To give you some perspective here’s a basic chart to help you start the conversation on finding the right amount of lithium-ion batteries you’ll need for your RV.

# 100Ah Batteries NeededElectrical NeedsRV Size
1Charge mobile devices, Coffee maker, LED lights, Radio, Small fan10-14 ft.
1Charge mobile devices, Charge tools, Fans, LED lights, Radio, Small cooking device, Small electric cooler 10-14 ft.
2Charge mobile devices, Coffee maker, Cooking device, Electric stove, Fans, LED lights, Medical device, Medium electric cooler/small fridge, Radio 15-20 ft.
2Charge mobile devices, Coffee maker, Cooking device, Electric stove, Fans, Large electric cooler/small fridge, LED lights, Medical device, Radio, Small TV 21-30 ft.
2-4Charge/use mobile devices, Coffee maker, Cooking device, Electric stove, Large Fans, Large LED TV, LED lights, Medical device, Medium fridge, Radio31-40 ft.
4-8Air conditioning (400Ah+), Coffee maker, Cooking devices, Electric stove & oven, Large fridge, Large LED TVs, LED lights, Radio, Use mobile devices40+ ft.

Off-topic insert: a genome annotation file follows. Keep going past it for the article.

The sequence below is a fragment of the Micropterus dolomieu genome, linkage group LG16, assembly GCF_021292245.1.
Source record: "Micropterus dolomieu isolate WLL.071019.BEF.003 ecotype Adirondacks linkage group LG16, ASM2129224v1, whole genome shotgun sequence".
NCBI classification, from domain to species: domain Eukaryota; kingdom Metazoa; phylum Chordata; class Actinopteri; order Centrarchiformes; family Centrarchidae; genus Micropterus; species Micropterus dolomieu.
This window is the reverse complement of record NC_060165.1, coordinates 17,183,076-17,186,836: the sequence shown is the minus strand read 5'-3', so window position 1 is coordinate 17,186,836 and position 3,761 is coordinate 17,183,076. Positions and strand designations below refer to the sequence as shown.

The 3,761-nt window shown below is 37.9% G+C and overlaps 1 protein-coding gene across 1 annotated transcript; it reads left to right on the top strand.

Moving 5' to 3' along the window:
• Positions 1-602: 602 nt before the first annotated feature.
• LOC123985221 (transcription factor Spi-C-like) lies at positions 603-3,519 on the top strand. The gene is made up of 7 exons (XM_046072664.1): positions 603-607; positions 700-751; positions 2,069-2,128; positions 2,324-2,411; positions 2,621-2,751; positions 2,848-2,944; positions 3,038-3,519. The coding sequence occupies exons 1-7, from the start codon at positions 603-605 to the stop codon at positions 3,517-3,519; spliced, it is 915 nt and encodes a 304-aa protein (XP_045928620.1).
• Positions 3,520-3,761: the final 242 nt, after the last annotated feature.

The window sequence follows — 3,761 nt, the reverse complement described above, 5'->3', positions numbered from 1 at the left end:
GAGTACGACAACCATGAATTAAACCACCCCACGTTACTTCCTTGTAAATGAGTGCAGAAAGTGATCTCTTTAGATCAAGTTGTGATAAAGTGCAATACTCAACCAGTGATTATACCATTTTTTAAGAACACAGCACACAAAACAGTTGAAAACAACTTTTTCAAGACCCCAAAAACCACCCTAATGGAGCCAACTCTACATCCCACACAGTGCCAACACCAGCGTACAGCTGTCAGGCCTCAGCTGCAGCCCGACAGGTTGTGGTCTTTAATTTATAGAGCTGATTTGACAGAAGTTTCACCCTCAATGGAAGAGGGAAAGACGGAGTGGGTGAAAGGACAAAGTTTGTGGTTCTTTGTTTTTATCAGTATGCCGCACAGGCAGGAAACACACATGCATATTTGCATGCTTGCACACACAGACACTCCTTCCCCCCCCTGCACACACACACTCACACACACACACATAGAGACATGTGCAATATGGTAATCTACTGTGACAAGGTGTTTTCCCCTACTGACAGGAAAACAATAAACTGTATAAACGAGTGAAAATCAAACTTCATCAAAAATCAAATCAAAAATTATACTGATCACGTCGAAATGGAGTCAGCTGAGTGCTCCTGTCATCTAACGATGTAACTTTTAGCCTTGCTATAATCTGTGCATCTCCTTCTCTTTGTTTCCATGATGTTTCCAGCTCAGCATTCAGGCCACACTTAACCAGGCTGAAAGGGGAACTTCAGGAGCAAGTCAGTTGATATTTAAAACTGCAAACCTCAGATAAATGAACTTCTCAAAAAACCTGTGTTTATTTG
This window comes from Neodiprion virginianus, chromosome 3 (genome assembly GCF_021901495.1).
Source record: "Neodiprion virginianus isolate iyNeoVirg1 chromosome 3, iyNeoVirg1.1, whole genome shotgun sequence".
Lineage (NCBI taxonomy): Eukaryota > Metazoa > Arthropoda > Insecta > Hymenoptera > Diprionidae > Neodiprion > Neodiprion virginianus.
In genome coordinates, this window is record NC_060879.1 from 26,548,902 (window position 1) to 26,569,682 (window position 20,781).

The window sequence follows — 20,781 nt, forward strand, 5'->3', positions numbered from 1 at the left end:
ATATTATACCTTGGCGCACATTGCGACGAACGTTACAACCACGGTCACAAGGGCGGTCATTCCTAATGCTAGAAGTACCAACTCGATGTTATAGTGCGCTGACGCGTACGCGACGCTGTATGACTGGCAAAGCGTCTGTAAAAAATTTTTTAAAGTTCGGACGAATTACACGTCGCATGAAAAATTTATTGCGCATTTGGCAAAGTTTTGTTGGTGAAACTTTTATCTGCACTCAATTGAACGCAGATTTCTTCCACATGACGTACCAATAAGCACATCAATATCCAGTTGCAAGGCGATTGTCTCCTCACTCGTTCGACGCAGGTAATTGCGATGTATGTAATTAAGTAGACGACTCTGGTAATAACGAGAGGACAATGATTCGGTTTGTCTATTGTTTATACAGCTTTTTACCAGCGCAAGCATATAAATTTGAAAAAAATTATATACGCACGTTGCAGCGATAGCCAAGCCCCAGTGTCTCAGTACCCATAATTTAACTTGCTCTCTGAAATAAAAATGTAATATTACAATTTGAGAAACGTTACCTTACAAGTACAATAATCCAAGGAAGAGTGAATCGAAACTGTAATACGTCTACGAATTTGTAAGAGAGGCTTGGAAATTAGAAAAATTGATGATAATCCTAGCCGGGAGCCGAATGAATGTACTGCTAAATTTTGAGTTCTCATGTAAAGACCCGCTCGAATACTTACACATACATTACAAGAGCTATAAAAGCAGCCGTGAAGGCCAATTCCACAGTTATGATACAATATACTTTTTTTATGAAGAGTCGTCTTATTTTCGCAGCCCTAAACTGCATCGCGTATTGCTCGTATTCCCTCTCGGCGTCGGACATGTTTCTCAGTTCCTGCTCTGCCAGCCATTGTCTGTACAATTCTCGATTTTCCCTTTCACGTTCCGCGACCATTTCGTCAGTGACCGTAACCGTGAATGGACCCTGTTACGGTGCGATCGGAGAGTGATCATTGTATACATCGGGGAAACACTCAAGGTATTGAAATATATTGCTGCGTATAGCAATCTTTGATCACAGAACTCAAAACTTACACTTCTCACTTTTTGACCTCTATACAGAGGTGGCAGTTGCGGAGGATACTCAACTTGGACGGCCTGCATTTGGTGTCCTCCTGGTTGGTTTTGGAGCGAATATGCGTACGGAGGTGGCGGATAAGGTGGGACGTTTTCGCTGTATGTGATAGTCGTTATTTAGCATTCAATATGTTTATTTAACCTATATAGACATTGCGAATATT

Do I Need To Change My RV Converter for Lithium Batteries?

You don’t need to change your RV converter for lithium batteries if you have an RV built in the Modern Era. When Yet-Ming Chiang and his M.I.T. researchers discovered the LiFePO4 compound in 2004, it didn’t take long for the battery and adjacent industries to adapt their technologies to the new power storage advancement.

Current RV converters have some type of switch that adjusts the programing from a lead-acid to a lithium-ion modality. Some AC to DC converters have an automatic equalizer that makes sure multiple lead-acid batteries charge evenly. If the auto equalization function doesn’t disable, replace the converter before installing lithium batteries.

When replacing the converter, make sure you keep it at the same amp level as the previous one. For example, if your current RV converter is 55-amps, purchase a new 55-amp with a lithium battery setting. 

Battery Cables

Woman holding two short, red battery cables
Photo courtesy of Battle Born Batteries